Last Tuesday, Chief Judge Jonathan Lippman delivered the 2014 State of the Judiciary address at the Court of Appeals building in Albany.
He used the opportunity to announce the “Pro Bono Scholars” program, through which 3rd year law students would serve low-income clients in return for accelerated admission to the bar. The program is intended to close a “gaping disconnect” between low income who cannot afford legal services and new or soon-to-be lawyers who cannot find legal jobs.
He also announced several other initiatives that the Unified Court System will undertake this year:
- a pilot program to permit non-lawyers to help low-income clients navigate the court system;
- a bill to change state law to automatically expunge the criminal records of some offenders, and to authorize judges to wipe clean the records of others; and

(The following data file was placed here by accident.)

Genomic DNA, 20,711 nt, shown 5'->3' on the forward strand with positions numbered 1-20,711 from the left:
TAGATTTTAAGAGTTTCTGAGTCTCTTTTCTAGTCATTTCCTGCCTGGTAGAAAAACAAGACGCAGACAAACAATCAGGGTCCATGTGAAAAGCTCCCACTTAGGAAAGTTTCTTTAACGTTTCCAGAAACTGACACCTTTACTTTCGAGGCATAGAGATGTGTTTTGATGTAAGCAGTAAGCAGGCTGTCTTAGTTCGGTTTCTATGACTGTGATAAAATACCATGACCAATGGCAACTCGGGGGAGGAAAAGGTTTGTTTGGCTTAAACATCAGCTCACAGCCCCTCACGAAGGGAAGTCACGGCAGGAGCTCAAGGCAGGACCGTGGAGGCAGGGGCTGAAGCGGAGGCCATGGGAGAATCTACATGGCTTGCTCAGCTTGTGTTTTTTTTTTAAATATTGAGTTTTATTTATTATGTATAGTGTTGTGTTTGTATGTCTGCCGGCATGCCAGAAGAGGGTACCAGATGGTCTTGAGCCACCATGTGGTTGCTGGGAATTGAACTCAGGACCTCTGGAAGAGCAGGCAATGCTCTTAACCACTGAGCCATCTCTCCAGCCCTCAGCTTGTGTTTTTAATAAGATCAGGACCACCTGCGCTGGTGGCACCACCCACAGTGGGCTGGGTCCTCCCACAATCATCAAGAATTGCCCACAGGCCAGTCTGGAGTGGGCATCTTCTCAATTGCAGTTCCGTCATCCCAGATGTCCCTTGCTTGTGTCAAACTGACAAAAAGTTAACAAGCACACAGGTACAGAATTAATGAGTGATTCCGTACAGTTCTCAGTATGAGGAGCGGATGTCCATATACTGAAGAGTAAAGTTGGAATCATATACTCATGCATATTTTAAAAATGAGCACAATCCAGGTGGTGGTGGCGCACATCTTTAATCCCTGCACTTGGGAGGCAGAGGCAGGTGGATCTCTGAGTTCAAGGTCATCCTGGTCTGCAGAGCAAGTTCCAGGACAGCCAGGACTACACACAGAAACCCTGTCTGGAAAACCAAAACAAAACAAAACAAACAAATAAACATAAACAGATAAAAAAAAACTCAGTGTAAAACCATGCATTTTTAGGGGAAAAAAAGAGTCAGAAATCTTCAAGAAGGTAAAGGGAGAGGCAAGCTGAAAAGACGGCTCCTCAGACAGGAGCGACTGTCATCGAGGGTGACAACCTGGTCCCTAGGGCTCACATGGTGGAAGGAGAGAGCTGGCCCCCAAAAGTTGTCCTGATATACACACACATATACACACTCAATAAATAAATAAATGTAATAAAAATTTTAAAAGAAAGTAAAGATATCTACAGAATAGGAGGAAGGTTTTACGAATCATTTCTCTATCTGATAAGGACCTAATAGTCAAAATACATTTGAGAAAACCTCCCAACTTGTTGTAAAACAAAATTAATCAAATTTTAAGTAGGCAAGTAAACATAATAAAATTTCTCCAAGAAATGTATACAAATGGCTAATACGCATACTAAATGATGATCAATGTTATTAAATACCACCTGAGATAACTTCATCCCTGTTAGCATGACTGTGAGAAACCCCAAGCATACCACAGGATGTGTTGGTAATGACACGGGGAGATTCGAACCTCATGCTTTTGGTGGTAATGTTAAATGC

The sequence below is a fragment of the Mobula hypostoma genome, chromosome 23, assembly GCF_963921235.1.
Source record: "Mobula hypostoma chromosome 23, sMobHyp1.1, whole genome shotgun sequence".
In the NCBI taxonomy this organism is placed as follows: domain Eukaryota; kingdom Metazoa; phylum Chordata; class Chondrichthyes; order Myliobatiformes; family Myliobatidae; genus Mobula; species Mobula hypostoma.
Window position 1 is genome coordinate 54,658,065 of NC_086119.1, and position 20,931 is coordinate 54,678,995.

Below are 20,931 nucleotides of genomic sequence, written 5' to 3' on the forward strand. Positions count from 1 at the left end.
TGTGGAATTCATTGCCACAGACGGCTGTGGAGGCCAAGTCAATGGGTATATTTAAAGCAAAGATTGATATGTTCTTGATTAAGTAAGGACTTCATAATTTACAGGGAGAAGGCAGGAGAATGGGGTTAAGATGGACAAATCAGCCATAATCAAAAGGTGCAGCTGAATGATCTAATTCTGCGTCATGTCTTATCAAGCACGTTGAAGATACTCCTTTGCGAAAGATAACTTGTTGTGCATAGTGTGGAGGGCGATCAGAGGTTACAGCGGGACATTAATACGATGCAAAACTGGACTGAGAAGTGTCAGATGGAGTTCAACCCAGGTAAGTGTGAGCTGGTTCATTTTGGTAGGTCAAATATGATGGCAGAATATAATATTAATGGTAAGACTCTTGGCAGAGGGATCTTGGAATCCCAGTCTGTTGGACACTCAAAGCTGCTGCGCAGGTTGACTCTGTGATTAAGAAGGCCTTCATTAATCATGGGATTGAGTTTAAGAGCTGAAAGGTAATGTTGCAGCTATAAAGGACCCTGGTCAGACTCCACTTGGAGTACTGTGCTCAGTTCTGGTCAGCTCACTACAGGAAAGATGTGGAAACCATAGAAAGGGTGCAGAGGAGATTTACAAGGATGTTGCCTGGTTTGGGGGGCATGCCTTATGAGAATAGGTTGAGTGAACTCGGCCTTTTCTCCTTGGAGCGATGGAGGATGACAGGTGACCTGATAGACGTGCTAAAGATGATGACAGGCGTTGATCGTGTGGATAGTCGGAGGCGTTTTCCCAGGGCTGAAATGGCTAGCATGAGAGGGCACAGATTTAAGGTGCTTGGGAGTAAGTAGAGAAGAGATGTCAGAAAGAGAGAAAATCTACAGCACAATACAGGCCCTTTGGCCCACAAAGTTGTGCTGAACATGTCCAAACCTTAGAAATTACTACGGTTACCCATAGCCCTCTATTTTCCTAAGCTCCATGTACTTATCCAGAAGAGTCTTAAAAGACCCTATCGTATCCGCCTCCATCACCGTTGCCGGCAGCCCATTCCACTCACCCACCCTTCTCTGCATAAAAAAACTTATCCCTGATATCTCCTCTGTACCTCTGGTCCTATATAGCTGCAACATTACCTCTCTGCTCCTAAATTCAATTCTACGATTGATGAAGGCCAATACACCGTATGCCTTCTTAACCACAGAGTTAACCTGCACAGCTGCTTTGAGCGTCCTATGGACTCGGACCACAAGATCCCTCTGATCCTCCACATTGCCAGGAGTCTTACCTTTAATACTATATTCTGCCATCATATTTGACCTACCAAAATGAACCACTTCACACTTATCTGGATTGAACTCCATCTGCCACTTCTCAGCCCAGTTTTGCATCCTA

- establishing special court parts in every county to preside over both felony and misdemeanor driving-while-intoxicated cases.
Judge Lippman also reiterated his call for put in plugs for his earlier proposals: creating 20 new Family Court judges beginning in 2015; raising the age of criminality for non-violent young offenders from 16 to 18; criminal discovery reform; and ending the jailing of suspects who are unable to pay minimal bail after arrests on minor, non-violent charges.